Note: Completely re-written, and significantly expanded: July 2011
This is a complete, loosely-structured novel unit. There are no strict schedules or pacing guides here-though the quizzes, study guides, the concluding essay, the Socratic seminar, and the chapter quizzes and study guides would logically dictate the order of lesson delivery. You may find that you skip some activities, alter some activities and documents, and change the order of delivery year by year-based on your scheduling, teaching style, and type of students. Everything is formatted as a Word document, so making changes to suit your needs is easy.
Study Guides: There are nine student Study Guides for The Adventures of Huckleberry Finn. Each study guide is one to two pages in length, and includes a section of easy, comprehension-level questions and then a more thought-provoking set of analysis questions. The analysis questions will, for the most part, require some time, some thought, and some short, essay-style answers. There are also nine quizzes and discussion prompt documents that you can use as answer keys for the study guides. (The study guides and the quizzes are reformatted versions of the same documents to be used in different ways and settings.)
These Study Guides make for great homework assignments, great in-class group assignments, great individual class-time assignments, or great pre-discussion assignments. I often have students complete these at home, and then use the analysis prompts to guide us through an in-class discussion-this way, the students have worked over the ideas and have something to say.
Here you'll also find nine combination chapter Quizzes and Discussion Prompts: these sets of quiz and discussion prompts are to be used verbally. There are, of course, many ways to use such prompts, but for the record, here's how I use them. I assign reading, either in class or as homework. At the start of the next day's period, I verbally recite the quiz questions-or at least three of them. Students write their answers on binder paper. Then, students trade papers and I recite the answers. There are sometimes negotiations and debates about the answers and sometimes I allow for a student to add something to the answer key. Then, I read the discussion prompts to the students-all at once, so they can process them for a few moments. Finally, we proceed through the questions one-by-one. Sometimes I skip questions; sometimes I add questions. Go ahead and alter things to suit your needs. The purpose of the quiz questions is to assess the level of student reading and student comprehension. And, let's be honest, to make students accountable for the reading assignments. I want to be clear: the quiz questions are not analytical, but the discussion prompts are. The quiz questions have the answers written immediately under the questions. Again, this is a verbal quiz. You cannot hand these out. If you don't like verbal quizzes, use the study guides instead-see above. Note: combination Quizzes and Discussion Guides and the Study Guides are reformatted versions of the same document-you will want to use one or the other, but not both.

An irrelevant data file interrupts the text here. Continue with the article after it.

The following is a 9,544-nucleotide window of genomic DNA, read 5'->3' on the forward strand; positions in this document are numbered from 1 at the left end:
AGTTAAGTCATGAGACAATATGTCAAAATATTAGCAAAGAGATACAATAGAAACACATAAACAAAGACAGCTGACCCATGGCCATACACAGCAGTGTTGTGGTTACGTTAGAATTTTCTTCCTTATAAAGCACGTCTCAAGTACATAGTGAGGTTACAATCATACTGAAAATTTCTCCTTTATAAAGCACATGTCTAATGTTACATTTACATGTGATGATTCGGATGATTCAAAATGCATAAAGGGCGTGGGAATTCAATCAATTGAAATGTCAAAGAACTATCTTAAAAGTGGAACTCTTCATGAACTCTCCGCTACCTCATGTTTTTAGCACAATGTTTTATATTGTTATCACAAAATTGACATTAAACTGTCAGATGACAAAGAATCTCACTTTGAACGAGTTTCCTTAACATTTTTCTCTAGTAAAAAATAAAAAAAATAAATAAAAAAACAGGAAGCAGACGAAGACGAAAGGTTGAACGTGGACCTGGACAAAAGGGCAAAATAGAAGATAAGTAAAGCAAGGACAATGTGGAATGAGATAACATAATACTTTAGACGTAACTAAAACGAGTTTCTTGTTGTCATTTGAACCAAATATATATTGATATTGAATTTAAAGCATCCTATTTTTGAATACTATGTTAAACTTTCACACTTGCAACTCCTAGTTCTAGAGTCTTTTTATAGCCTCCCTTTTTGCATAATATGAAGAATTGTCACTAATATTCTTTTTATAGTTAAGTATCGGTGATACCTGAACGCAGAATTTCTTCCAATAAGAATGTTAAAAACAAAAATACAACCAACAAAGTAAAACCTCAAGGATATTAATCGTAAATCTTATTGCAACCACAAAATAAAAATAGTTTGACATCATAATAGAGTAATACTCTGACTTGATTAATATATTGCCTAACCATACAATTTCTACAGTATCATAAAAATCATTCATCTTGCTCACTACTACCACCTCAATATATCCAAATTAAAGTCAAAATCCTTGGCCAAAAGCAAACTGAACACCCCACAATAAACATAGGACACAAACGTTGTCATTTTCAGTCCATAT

Essay assignments. There are several essay prompts in this unit, as well as a grading rubric. Choose the ones you like, or use them as starting points to brainstorm your own prompts.
Finally, as the table of contents suggests, there are many, many other assignments that an instructor may use, alter, augment, or skip. The unit is designed to revolve around either the Study Guides or the Combination Quizzes and Discussion Prompts (or a combination of both), and to terminate in a Seminar, and/or culminating essay, and/or final exam. Along the way an instructor will choose from the additional activities and lessons so as to end with a unit that suits the instructor's style, schedule, and students.
Table of Contents
Pre-Reading Activity (and map answer key) 3
Study Guides 6-16
Quiz and Discussion Prompts 17-37
Close Analysis Activities 33
Satire Hunt (group activity) 36
Twain's Purpose Activity (group activity) 37
Essay Prompts 41
Materials for Any Literature Unit 43
Multimedia Project: Common-Core Aligned 43
Archetypes Activity 45
Close Analysis Activity Common-Core Aligned 46
Close Analysis Lecture Rubric 47
Metacognitive Preview 48
Reading Quiz Makeup 49
Reading Journal Prompts 51
The Post Film Essay 52
Thematic Flowchart 53
Rubric for Thematic Flowchart 54
Cooperative Essay Assignment 55
Cooperative Essay: Group Rating 56
Biography paragraphs 57
Group Hunt: Common Core Standards 58
Book Notes 59
Poetic Analysis 60
Vocabulary Activity 62
The Book Review Essay 64
Process essay prompts 65
The book Summary 66